A subtle, somewhat discreet gathering on a mountain top may have struck gold in “them thar’ hills”. Families, providers, policy makers and innovators forged ahead unlocking the power of ideas and community to improves the lives of people with disabilities. Like the gold rush of another time, people came from all over the country, representing the rolling hills of Alabama, the bustling city of Chicago, the royal blue waters of Puget Sound in Seattle, and the rural corners of western Colorado at the beautiful Snowmass Village Viceroy Hotel.
The cozy burning fire glowed reflecting the warmth of conversation among, technology innovators, policymakers, legislators and providers. Such meetings held in a grand hotel is an uncommon experience for individuals and families who experience special needs. This conference weekend offered a free environment in which parents could learn how access to universal technology can ensure that loved ones enjoy the simple pleasantries of everyday life in the 21st Century.
After hosting two such conferences, definite themes have emerged:
- Our communities care about people with disabilities. Funding for this conference was solely provided by our generous sponsors allowing for numerous families to attend with their registration fees waived.
- Human Services systems are interested in what we are doing. We were fortunate to have representation from several Community Centered Boards, the Division for Vocational Rehabilitation and the Division for Intellectual and Developmental Disabilities. Additionally, we had support from State Representative Millie Hamner, the new co-chair of the Colorado Joint Budget Committee. All those attending were interested in rebooting supports and services to reflect life for people with disabilities living in the 21st Century.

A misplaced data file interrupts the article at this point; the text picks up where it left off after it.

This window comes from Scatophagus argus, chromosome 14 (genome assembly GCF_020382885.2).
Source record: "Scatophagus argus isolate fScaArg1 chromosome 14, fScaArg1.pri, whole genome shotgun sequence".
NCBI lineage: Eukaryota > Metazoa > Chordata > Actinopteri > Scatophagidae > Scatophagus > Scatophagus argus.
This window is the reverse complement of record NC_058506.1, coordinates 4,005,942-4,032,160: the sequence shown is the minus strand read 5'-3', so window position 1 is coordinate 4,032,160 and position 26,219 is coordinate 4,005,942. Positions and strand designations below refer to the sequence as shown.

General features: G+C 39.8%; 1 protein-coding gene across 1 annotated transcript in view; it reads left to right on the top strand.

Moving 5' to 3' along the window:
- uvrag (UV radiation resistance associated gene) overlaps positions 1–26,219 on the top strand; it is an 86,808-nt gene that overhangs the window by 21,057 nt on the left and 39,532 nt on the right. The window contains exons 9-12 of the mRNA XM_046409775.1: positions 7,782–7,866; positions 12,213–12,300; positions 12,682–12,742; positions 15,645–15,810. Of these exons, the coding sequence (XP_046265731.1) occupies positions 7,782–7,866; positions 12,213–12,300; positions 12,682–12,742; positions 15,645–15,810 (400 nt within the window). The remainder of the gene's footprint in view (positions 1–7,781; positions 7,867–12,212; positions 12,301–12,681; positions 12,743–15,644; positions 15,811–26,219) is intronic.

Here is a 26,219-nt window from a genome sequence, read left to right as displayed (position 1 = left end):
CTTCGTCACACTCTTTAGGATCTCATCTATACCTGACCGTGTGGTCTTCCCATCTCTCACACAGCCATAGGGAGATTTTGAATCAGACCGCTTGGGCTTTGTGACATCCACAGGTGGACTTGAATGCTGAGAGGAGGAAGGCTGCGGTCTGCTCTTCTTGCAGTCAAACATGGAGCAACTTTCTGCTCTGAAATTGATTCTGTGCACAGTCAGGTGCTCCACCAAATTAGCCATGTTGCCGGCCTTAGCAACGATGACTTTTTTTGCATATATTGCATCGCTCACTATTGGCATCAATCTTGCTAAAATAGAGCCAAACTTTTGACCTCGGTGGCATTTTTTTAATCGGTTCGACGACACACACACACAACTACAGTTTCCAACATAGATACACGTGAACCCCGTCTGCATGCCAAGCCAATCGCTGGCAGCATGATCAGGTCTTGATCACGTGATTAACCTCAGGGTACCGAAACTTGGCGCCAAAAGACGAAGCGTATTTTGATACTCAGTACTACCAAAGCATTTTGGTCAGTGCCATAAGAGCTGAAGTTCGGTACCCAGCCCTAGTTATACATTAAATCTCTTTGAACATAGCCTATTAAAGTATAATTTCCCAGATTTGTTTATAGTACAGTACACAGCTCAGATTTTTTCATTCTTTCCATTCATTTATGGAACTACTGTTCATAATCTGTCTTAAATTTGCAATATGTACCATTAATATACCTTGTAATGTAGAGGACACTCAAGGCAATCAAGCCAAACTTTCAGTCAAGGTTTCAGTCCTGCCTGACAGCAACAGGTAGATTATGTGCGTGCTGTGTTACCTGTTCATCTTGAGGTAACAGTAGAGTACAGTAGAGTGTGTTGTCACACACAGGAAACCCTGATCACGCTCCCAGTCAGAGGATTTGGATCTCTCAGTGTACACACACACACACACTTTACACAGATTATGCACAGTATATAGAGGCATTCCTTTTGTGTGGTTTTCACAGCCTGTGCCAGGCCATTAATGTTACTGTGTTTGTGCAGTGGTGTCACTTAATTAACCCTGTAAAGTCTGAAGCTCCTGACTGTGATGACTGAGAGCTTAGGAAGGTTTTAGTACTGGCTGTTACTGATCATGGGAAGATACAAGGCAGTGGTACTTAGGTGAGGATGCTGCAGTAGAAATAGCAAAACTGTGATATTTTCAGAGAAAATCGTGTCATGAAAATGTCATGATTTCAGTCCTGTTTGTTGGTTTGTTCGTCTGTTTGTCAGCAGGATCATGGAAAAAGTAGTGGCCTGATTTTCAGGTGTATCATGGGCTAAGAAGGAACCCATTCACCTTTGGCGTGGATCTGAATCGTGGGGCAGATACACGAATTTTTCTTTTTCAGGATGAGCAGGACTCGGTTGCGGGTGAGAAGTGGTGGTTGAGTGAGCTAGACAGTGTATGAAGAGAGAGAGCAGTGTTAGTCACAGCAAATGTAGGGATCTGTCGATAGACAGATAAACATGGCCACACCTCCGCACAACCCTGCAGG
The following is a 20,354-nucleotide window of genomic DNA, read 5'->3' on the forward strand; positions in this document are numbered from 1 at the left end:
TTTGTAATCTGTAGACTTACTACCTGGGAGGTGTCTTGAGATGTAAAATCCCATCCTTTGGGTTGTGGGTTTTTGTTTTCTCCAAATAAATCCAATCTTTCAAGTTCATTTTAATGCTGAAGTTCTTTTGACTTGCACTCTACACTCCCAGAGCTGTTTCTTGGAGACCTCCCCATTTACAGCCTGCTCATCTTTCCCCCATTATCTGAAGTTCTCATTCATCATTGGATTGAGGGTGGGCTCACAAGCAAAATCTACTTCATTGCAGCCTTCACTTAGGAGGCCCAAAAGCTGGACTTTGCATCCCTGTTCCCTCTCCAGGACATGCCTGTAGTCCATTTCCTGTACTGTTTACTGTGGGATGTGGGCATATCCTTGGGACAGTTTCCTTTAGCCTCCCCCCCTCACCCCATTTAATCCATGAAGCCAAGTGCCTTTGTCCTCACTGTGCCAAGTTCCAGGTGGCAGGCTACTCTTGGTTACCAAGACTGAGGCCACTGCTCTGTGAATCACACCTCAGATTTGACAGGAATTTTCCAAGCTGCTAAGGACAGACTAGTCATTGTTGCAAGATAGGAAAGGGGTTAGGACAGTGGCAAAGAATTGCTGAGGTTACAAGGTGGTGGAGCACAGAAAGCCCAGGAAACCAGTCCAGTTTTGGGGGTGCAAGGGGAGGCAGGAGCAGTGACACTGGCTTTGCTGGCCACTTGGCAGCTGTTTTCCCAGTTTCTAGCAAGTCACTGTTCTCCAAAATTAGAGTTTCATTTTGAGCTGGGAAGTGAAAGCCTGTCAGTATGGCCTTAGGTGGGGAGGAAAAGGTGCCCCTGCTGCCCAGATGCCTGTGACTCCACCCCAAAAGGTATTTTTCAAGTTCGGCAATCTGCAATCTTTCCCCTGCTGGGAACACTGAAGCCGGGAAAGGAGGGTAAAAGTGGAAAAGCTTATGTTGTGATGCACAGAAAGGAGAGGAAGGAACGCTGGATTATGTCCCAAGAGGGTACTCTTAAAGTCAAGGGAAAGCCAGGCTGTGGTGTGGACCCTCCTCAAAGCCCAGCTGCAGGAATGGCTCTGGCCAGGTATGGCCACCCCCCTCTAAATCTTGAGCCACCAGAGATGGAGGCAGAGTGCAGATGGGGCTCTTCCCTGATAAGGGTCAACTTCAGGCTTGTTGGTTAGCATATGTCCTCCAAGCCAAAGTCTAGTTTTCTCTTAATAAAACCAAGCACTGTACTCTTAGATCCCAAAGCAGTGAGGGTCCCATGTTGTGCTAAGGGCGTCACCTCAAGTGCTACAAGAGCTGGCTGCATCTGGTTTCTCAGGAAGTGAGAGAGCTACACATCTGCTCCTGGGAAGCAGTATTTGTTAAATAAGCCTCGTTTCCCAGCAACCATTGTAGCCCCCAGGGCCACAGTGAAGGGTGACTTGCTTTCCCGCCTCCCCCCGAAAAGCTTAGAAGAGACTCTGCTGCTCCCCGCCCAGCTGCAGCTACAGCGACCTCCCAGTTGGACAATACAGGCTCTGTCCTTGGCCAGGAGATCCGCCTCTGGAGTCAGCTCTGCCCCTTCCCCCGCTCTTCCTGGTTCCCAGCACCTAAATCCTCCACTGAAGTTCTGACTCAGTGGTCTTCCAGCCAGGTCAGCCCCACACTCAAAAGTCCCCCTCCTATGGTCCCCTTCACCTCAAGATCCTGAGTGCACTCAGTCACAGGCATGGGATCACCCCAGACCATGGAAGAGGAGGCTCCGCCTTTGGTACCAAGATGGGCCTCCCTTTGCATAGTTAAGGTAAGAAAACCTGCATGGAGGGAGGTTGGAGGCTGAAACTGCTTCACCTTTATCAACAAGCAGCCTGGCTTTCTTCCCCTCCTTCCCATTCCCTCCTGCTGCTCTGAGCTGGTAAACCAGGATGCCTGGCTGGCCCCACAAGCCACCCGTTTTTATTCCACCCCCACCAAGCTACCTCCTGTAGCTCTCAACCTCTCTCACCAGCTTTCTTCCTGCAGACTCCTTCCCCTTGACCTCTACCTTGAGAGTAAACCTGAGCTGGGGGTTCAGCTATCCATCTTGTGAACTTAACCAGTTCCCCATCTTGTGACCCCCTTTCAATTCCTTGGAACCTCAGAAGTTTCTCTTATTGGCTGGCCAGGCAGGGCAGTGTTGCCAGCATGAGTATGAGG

- High-tech companies are eager to work alongside individuals and families with special needs sharing resources, strategies and ideas.
As we continue to reach out to various communities, we continue to realize access to technology spans generations and cultures as evidenced by the demographic representation of our participants.
Another emerging theme was the rich and robust dialogue around safeguarding access to technology as a civil right for people with intellectual and developmental disabilities. Colorado is the first state in the country to have a legislative resolution to that effect.
Our work continues. We have the lofty goal of 21st Century inclusion and technology-supported self-determination for citizens with disabilities. Good thing we are a determined lot!
If our substantial efforts have a weak link, it can be found in our complex and fragmented systems and our own capacity to reach out to all families and individuals. We know we are not reaching all those who could benefit from the advancing technology in education strategies, employment, smart homes and independent living.
Please share our site with your network. We are determined to make a difference! Join us. Together we can do this!